The courtroom seats reserved for the suspended Victoria County constable and his attorney sat empty Monday morning.

In a one-sided trial, jurors spent just five minutes in deliberation, returning a unanimous verdict that resulted in the removal of Precinct 1 Constable Jesse Garza from office. Attorneys arguing for Garza’s removal said his failure to show up for work since early February met the state’s standard of incompetence required to remove elected officials from office.

“Constable Garza was elected by the people ... It’s only appropriate that the people remove him,” said District Judge Jack Marr, who presided over the civil trial.

Garza, who faces a June criminal trial for felony sexual assault and misdemeanor official oppression charges, did not show up to court or challenge proceedings against him.

“We didn’t know he wouldn’t show up until 10:01 a.m. when they called his name on the courthouse steps,” said special prosecutor Tim Poynter, who also serves as an assistant district attorney for Refugio, Goliad and DeWitt counties. Poynter is also handling criminal prosecution against Garza after Victoria County District Attorney Constance Filley Johnson recused herself.

Garza was suspended April 15 after Precinct 1 Justice of the Peace Mary Ann Rivera filed suit against him, contending he was not fulfilling his duties to her court. Victoria County commissioners have appointed former Victoria Police Department employee Gary Smejkal to act as a replacement. A week later, Victoria County commissioners decided to stop paying Garza his $40,667 annual salary.

Monday’s jury verdict meant Garza no longer holds the office of constable – suspended or otherwise. He was voted into office in a 2016 runoff by a narrow margin of five votes, beating incumbent Richard Williams.

Before retiring to the jury room, jurors heard brief but straightforward arguments from Poynter. Although Poynter said he was prepared to call eight witnesses, including the Victoria County woman who has accused Garza of sexually assaulting her during a ride-along and a Texas Ranger who investigated the allegations, he ended up calling only Rivera to the stand.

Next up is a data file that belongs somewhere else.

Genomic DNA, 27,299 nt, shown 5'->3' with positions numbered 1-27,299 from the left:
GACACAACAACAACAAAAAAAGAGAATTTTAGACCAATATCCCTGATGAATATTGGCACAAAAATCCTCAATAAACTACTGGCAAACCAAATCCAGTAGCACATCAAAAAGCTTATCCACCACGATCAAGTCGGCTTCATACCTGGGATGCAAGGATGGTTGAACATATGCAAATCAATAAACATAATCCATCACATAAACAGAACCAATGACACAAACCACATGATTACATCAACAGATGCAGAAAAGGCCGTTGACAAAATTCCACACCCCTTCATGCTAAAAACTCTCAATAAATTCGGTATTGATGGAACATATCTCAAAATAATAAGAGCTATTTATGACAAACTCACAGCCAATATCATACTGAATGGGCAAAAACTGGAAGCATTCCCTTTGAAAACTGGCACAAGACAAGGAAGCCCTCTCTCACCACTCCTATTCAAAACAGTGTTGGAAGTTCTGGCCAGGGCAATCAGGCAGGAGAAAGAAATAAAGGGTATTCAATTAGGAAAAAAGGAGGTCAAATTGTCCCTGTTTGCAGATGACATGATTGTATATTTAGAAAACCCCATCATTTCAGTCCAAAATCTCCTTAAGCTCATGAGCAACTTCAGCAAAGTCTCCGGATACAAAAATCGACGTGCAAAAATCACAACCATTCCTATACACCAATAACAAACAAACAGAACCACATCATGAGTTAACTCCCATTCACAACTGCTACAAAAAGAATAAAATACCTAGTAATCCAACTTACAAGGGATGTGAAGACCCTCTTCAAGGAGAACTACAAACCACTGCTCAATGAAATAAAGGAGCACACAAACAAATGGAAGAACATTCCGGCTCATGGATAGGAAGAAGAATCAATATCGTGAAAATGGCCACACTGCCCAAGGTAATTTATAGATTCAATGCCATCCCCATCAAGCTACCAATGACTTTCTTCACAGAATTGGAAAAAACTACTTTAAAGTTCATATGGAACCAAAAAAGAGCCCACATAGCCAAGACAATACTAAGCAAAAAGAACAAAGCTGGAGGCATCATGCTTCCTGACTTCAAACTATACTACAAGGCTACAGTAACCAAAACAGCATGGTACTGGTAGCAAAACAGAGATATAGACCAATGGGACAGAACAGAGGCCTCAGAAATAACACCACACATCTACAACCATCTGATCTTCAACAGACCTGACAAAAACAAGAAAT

Rivera told jurors that Garza had not shown up to work or called her since Feb. 5. Like other Victoria County constables, Garza was responsible for issuing court summonses and other documents as well as acting as a bailiff in her courtroom, which is held three to four times each week.

Without Garza’s presence, the justice of the peace said she once was forced to call a Victoria County sheriff’s deputy because of an unruly person in her court and had to rely on Precinct 2 Constable James Calaway to serve documents.

She also said her court had gotten behind schedule because the serving of some documents was delayed.

“This is a simple matter. We allege he didn’t show up to work,” Poynter said to jurors, adding, “The residents of Precinct 1 deserve a constable.”

No one was present in court to speak or call witnesses on behalf of Garza.

But Poynter said Garza could have hired an attorney to represent him in the case and file documents that would have delayed his removal until at least the end of the criminal case.

Former Victoria County district attorney Dexter Eaves is representing Garza. Neither Eaves nor Garza could be reached for comment.

Jon Wilcox reports on courts for the Victoria Advocate. He may be reached or 361-580-6515.

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Jon covers crime, public safety and the courts at the Victoria Advocate. Born in Huntsville, Ala., he grew up in Atlanta, Ga. and obtained a bachelor's degree in journalism at Texas State University.

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